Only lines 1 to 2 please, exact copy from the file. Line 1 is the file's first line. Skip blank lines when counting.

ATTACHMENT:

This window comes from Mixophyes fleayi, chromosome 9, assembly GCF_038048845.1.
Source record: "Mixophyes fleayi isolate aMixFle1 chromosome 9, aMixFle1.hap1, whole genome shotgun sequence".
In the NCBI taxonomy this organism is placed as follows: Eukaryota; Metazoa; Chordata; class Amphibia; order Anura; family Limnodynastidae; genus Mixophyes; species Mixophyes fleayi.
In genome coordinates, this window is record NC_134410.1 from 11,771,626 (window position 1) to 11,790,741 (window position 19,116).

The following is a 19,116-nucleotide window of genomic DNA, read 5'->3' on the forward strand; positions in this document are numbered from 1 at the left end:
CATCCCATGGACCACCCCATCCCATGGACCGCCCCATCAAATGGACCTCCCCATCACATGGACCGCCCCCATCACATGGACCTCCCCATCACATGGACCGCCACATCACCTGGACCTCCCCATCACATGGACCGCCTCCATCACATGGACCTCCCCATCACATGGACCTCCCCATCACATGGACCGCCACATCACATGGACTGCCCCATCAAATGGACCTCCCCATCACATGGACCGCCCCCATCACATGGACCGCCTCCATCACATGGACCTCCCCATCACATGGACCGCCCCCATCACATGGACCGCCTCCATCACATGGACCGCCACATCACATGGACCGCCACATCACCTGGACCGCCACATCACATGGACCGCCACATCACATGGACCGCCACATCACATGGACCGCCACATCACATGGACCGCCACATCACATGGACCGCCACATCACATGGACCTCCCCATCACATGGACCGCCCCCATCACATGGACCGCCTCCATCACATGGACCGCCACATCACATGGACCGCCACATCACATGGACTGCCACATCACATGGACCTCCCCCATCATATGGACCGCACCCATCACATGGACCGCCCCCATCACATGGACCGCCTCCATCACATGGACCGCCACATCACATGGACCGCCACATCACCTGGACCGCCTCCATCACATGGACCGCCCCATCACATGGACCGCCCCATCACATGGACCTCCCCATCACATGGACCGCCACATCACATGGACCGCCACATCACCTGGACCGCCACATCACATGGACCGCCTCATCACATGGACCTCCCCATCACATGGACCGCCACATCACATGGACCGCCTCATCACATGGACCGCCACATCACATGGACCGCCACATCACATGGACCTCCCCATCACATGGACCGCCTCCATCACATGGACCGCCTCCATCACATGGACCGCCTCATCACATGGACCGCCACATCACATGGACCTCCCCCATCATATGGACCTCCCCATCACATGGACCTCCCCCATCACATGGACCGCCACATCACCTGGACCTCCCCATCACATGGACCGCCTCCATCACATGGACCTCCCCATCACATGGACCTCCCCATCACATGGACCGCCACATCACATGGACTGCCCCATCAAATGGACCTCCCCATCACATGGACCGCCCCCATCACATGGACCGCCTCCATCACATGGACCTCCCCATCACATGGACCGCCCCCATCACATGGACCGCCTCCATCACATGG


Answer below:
This window comes from Mixophyes fleayi, chromosome 9, assembly GCF_038048845.1.
Source record: "Mixophyes fleayi isolate aMixFle1 chromosome 9, aMixFle1.hap1, whole genome shotgun sequence".